This past weekend, Windows computers around the world were affected by the WannaCry ransomware attack. While Microsoft issued a security patch for Windows Server 2003, Windows XP, and Windows 8 to patch the WannaCry exploit, the hacking group linked to the original attack is now hinting that they will soon release and sell the codes for much newer exploits, which could, in turn, be used to attack Windows 10, and phone handsets (via Reuters)
According to reports, the Shadow Brokers group released an online statement in "trademarked garbled English" highlighting that starting in June, they will release software to those who are willing to pay to access the tech industry's secrets. The statement also shows that a "monthly data dump" has been set up, which could offer hackers the necessary tools to break into routers, phones, and even web browsers.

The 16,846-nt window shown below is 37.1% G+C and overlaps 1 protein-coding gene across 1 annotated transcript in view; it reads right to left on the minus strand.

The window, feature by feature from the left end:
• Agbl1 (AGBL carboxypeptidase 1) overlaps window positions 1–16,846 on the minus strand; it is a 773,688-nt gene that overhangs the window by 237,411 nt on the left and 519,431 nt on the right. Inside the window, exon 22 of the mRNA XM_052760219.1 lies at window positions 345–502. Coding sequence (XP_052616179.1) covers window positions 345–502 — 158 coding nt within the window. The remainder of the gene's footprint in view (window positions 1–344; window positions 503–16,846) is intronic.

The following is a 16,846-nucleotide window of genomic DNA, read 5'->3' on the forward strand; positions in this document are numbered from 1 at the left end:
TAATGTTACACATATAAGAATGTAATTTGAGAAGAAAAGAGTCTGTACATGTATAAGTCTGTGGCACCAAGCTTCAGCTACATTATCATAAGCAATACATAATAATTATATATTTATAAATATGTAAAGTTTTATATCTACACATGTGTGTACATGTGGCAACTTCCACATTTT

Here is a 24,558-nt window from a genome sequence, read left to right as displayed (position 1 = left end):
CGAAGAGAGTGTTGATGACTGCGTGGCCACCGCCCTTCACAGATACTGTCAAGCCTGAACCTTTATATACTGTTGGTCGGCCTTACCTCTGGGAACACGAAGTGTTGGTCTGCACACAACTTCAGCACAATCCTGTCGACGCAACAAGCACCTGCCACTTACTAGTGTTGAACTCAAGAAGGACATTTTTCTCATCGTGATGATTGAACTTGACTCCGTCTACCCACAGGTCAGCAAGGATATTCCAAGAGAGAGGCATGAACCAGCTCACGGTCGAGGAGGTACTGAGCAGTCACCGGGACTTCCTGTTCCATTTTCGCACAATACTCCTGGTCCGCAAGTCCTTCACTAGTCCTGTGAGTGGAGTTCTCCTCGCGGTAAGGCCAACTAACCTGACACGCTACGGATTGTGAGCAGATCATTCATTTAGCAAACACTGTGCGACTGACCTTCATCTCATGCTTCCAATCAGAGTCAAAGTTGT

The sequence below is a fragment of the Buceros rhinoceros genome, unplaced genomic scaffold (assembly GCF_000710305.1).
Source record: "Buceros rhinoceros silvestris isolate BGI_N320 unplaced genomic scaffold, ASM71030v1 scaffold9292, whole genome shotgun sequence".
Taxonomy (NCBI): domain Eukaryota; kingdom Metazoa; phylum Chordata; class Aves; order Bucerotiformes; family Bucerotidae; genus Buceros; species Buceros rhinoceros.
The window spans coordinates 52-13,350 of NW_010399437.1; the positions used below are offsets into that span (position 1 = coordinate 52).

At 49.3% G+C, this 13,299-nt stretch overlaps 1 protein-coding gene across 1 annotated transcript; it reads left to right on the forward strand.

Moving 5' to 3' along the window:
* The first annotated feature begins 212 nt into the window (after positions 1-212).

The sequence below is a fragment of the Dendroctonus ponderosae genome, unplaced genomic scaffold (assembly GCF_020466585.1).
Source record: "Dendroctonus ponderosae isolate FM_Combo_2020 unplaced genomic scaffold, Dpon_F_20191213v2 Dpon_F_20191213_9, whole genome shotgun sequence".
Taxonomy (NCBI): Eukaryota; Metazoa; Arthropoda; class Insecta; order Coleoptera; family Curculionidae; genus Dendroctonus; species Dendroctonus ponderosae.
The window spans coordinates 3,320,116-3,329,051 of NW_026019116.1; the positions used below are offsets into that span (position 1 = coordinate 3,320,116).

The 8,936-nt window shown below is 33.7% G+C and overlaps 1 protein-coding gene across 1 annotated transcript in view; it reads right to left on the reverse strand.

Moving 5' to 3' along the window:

Worryingly, reports show that the Shadow Brokers also has plans to sell access to undisclosed vulnerabilities which could be used by hackers to attack Windows 10. Though the Shadow Brokers' online statement did not mention any other tech industry product by name, there was mention of threats to dump data from banks using the SWIFT international money transfer network and to dump data from Russian, Chinese, Iranian or North Korean nuclear and missile programs.
Microsoft has not yet given a statement in regards to the latest threats and a spokeswoman is instead saying to Reuters that the company is "preparing a response." Since the WannaCry attacks are believed to have been based on an NSA exploit codenamed “EternalBlue," Microsoft released a statement about the WannaCry attacks and criticized the government for stockpiling software vulnerabilities. The US government responded at a White House briefing via homeland security advisor Tom Bossert on Monday, saying the malware "was not a tool developed by the NSA to hold ransom data. This was a tool developed by culpable parties, potentially criminals or foreign nation-states."